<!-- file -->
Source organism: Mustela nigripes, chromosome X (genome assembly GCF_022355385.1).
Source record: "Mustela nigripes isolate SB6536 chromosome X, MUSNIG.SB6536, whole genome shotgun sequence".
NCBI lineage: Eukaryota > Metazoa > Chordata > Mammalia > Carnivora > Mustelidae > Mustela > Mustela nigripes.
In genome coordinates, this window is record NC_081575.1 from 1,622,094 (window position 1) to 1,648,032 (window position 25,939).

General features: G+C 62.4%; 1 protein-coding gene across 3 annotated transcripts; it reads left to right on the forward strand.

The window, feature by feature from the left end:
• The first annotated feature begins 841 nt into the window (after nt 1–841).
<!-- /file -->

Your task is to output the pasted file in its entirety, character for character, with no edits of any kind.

Source organism: Mustela nigripes, chromosome X (genome assembly GCF_022355385.1).
Source record: "Mustela nigripes isolate SB6536 chromosome X, MUSNIG.SB6536, whole genome shotgun sequence".
NCBI lineage: Eukaryota > Metazoa > Chordata > Mammalia > Carnivora > Mustelidae > Mustela > Mustela nigripes.
In genome coordinates, this window is record NC_081575.1 from 1,622,094 (window position 1) to 1,648,032 (window position 25,939).

General features: G+C 62.4%; 1 protein-coding gene across 3 annotated transcripts; it reads left to right on the forward strand.

The window, feature by feature from the left end:
• The first annotated feature begins 841 nt into the window (after nt 1–841).